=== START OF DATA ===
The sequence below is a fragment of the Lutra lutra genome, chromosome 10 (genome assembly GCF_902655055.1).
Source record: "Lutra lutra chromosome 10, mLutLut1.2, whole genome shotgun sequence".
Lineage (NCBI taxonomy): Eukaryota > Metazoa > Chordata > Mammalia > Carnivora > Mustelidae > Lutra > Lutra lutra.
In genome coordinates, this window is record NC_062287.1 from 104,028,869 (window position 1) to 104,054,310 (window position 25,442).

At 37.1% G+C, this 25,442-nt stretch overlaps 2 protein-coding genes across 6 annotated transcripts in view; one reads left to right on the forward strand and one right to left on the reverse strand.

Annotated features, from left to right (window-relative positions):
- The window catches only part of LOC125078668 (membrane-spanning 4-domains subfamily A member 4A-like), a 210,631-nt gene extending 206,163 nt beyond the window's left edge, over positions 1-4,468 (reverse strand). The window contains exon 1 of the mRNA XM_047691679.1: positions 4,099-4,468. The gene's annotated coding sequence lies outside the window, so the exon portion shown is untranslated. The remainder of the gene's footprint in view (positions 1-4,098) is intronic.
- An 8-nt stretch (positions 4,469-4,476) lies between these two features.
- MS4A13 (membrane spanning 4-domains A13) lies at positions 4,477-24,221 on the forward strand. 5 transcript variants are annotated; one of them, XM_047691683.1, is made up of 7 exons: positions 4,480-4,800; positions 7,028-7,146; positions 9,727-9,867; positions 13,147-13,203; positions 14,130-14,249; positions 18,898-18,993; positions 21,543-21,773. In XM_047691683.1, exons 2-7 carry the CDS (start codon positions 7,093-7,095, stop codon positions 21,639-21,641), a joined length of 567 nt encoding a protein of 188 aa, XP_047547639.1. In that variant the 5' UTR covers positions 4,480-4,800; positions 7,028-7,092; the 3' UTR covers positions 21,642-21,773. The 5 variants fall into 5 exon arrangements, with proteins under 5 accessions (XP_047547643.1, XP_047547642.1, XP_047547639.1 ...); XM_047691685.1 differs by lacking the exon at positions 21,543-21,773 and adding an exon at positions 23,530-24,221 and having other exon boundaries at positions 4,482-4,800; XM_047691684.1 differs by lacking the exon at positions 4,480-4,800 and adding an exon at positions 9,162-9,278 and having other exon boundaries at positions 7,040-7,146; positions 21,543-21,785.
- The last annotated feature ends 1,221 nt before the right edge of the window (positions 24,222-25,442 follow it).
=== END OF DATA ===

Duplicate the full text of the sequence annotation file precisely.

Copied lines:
The sequence below is a fragment of the Lutra lutra genome, chromosome 10 (genome assembly GCF_902655055.1).
Source record: "Lutra lutra chromosome 10, mLutLut1.2, whole genome shotgun sequence".
Lineage (NCBI taxonomy): Eukaryota > Metazoa > Chordata > Mammalia > Carnivora > Mustelidae > Lutra > Lutra lutra.
In genome coordinates, this window is record NC_062287.1 from 104,028,869 (window position 1) to 104,054,310 (window position 25,442).

At 37.1% G+C, this 25,442-nt stretch overlaps 2 protein-coding genes across 6 annotated transcripts in view; one reads left to right on the forward strand and one right to left on the reverse strand.

Annotated features, from left to right (window-relative positions):
- The window catches only part of LOC125078668 (membrane-spanning 4-domains subfamily A member 4A-like), a 210,631-nt gene extending 206,163 nt beyond the window's left edge, over positions 1-4,468 (reverse strand). The window contains exon 1 of the mRNA XM_047691679.1: positions 4,099-4,468. The gene's annotated coding sequence lies outside the window, so the exon portion shown is untranslated. The remainder of the gene's footprint in view (positions 1-4,098) is intronic.
- An 8-nt stretch (positions 4,469-4,476) lies between these two features.
- MS4A13 (membrane spanning 4-domains A13) lies at positions 4,477-24,221 on the forward strand. 5 transcript variants are annotated; one of them, XM_047691683.1, is made up of 7 exons: positions 4,480-4,800; positions 7,028-7,146; positions 9,727-9,867; positions 13,147-13,203; positions 14,130-14,249; positions 18,898-18,993; positions 21,543-21,773. In XM_047691683.1, exons 2-7 carry the CDS (start codon positions 7,093-7,095, stop codon positions 21,639-21,641), a joined length of 567 nt encoding a protein of 188 aa, XP_047547639.1. In that variant the 5' UTR covers positions 4,480-4,800; positions 7,028-7,092; the 3' UTR covers positions 21,642-21,773. The 5 variants fall into 5 exon arrangements, with proteins under 5 accessions (XP_047547643.1, XP_047547642.1, XP_047547639.1 ...); XM_047691685.1 differs by lacking the exon at positions 21,543-21,773 and adding an exon at positions 23,530-24,221 and having other exon boundaries at positions 4,482-4,800; XM_047691684.1 differs by lacking the exon at positions 4,480-4,800 and adding an exon at positions 9,162-9,278 and having other exon boundaries at positions 7,040-7,146; positions 21,543-21,785.
- The last annotated feature ends 1,221 nt before the right edge of the window (positions 24,222-25,442 follow it).